NRSV: “Brothers and sisters, join in imitating me, and observe those who live according to the example you have in us.”

Message: “Stick with me friends. Keep track of those you see running this same course, headed for the same goal.”

NLT: “Dear brothers and sisters, pattern your lives after mine, and learn from those who follow our example.”

So which one?

Personally, when teaching or preaching I still use the NASB, and that is also the translation I use for Scripture memorization.  However, doing my own translations over the years I have actually grown fond of the New Living Translation as one that communicates a meaning closer to what I think the original authors of the books of the New Testament intended, and so I use that more and more for daily devotional reading. Here at PurposeCity we often use the ESV for a variety of different reasons. Remember, there is never one perfect version, but they are all tools that allow us to accomplish different goals.

Selecting for yourself is, as I have said, a matter of your ability to connect to the text and reach the goals you have for the reading.  If you teach more or are involved in academic study, a Formal Correspondence would be appropriate, but if you’re more involved in your own devotional reading or small group study, a Dynamic Equivalence would be helpful.

The important thing is that you read the Bible at all, so find a translation that helps you engage with God’s word every single day.  What translation do you use and why?  Feel free to comment below and offer your own recommendations.

Passion

A Relationship of Passion

No one likes being ignored.  Personally, as I’m sure many of you have also experienced, I have been lied to, stolen from, cursed, demeaned, cheated, and even physically harassed – but I would willingly go through any of those abuses over being ignored or treated with deliberate indifference.  When someone ignores you with an intent to wound, that is the ultimate offense (at least receiving some kind of abuse means being confronted by your abuser).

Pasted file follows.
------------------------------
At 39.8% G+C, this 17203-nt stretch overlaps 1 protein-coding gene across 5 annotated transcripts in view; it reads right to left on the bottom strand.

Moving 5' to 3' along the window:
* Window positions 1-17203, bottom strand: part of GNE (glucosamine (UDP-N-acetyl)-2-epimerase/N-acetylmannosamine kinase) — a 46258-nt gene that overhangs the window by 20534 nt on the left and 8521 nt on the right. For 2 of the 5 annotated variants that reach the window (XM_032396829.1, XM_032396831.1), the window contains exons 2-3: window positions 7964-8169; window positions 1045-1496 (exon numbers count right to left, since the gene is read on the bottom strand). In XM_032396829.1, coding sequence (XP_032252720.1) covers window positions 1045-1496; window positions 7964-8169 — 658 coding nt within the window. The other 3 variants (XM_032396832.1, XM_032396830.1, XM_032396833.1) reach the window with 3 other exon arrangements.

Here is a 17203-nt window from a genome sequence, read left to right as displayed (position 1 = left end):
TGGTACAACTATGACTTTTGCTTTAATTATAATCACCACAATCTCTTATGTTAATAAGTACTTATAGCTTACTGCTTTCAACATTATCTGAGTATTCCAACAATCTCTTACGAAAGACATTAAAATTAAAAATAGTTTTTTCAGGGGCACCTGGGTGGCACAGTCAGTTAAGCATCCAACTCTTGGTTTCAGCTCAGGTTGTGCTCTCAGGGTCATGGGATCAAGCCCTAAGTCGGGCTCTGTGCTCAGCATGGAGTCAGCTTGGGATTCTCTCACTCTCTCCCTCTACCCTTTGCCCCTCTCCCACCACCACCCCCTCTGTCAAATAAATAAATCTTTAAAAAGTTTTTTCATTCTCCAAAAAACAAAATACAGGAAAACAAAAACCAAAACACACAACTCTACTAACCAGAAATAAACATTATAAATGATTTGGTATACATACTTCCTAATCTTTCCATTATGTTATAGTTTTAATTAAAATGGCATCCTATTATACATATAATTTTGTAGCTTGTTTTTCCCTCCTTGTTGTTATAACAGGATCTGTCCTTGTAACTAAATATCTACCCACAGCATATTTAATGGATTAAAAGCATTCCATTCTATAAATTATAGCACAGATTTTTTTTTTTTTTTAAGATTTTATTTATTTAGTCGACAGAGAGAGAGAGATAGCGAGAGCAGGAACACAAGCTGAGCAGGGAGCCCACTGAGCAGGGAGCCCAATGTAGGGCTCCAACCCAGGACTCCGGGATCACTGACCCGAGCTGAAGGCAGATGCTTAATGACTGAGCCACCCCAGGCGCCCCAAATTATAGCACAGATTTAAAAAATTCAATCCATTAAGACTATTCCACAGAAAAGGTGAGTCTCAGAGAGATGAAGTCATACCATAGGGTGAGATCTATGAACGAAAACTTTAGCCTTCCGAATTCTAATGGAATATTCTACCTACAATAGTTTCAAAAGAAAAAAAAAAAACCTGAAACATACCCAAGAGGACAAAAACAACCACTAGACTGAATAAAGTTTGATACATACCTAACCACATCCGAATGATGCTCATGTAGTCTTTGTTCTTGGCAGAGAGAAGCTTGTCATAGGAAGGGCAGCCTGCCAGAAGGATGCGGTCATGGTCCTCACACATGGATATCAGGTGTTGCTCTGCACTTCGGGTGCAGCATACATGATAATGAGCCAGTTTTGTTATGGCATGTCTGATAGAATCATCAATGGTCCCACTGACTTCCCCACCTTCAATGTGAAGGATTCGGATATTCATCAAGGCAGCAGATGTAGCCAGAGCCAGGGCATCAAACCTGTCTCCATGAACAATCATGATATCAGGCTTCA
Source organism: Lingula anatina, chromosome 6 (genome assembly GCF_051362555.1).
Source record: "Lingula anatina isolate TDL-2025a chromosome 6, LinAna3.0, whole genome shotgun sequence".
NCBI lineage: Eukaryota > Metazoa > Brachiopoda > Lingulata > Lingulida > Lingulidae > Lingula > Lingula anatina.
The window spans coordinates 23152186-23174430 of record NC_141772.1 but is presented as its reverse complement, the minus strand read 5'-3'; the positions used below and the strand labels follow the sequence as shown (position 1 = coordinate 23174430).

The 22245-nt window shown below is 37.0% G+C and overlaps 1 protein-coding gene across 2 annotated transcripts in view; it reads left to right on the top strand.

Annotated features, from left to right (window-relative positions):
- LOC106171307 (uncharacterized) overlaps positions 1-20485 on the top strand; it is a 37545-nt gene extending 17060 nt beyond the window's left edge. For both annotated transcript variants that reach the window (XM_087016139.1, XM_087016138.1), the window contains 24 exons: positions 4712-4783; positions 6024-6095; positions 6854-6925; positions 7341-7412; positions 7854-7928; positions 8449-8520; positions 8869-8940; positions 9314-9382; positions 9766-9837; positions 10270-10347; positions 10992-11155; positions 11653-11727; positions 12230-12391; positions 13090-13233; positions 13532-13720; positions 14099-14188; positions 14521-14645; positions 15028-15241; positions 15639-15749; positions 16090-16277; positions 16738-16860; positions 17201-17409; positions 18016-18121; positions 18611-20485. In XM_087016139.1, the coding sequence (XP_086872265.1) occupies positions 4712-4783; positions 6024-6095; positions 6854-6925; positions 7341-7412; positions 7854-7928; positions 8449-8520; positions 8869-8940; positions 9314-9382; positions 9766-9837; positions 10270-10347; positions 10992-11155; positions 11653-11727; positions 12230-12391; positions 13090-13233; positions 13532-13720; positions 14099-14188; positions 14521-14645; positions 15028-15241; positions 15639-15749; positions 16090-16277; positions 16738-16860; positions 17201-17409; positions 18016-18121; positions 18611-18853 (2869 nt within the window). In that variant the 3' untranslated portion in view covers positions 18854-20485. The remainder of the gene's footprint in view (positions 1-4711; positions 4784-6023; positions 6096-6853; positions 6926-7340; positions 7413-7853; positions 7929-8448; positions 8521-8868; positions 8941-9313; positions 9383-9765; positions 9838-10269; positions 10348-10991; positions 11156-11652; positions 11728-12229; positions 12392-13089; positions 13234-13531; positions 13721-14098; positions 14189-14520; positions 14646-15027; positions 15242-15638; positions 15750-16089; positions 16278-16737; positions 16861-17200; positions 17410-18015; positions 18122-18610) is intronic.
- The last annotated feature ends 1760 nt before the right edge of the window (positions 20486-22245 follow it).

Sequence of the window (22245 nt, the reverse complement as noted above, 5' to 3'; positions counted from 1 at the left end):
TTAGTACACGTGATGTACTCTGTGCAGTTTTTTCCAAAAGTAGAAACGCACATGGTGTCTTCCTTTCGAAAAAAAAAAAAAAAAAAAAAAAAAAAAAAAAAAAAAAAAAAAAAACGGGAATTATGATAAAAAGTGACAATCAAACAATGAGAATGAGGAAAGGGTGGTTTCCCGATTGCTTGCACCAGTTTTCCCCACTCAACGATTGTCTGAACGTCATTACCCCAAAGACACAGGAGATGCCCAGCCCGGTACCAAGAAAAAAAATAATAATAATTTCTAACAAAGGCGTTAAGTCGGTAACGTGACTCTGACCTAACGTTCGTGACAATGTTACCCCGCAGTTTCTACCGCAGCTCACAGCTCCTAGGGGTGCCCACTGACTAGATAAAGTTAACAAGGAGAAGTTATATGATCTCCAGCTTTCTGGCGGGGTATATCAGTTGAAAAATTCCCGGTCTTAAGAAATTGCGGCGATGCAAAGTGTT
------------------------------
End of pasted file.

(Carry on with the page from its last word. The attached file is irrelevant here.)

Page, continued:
In the long history of God’s relationship with humankind we are most guilty of the sin of indifference toward God.  He so loves us and is so eager to draw us into His eternal presence that He calls we who are His people, His church, His bride and He loves us as a perfect husband.  In Ephesians 5:25, one of the Bible’s most misused and abused passages, Paul describes the love of God through Jesus in just such terms:

“For husbands, this means love your wives just as Christ loved the church.  He gave us His life for her to make her holy and clean, washed by the cleansing of God’s word.” (NLT)

That is the depth of God’s love for us, but we have not reciprocated that love.  Rather, we have looked the love of God in the face and turned away indifferently, ignoring the most magnificent potential relationship in the cosmos.

God calls out this indifference directly in Ezekiel 16:30-32,

“What a sick heart you have, says the Sovereign Lord, to do such things as these, acting like a shameless prostitute.  You build your pagan shrines on every street corner and your alters to idols in every square.  In fact, you have been worse than a prostitute, so eager for sin that you have not even demanded payment.  Yes, you are an adulterous wife who takes in strangers instead of her own husband.”

These are the harsh words of God who is the scorned lover of all of humanity, ultimately and shamelessly ignored by creatures on whom He has poured his lavish and unashamed love.

And yet, God’s perfect love remains constant in the face of our indifference – God is always faithful where we are faithless.  Romans 8 tells us nothing can ever separate us from the love of God, so what ought to be our response to this love?  Contrary to first consideration, the opposite of indifference or to ignoring a pursuer, is not mere acknowledgement but passion.  Jesus calls us not merely to believe in Him, but to follow Him wherever He goes (Matthew 9:9).  A relationship with God through Jesus is not one of simple intellectual acknowledgement, but is intended to be one of infinite passion – to love the Lord Your God with all of your heart, soul, and strength (Deuteronomy 6:4).  Anything less than our all, Jesus tells us is not worthy of Him (Matthew 10:37).

So if you find yourself constantly playing the prostitute with God, looking to other things for love while completely ignoring His, the only solution is a complete turning to God and running after Him with ultimate passion.  As James 4:8 reminds us, “Draw near to God, and He will draw near to you.”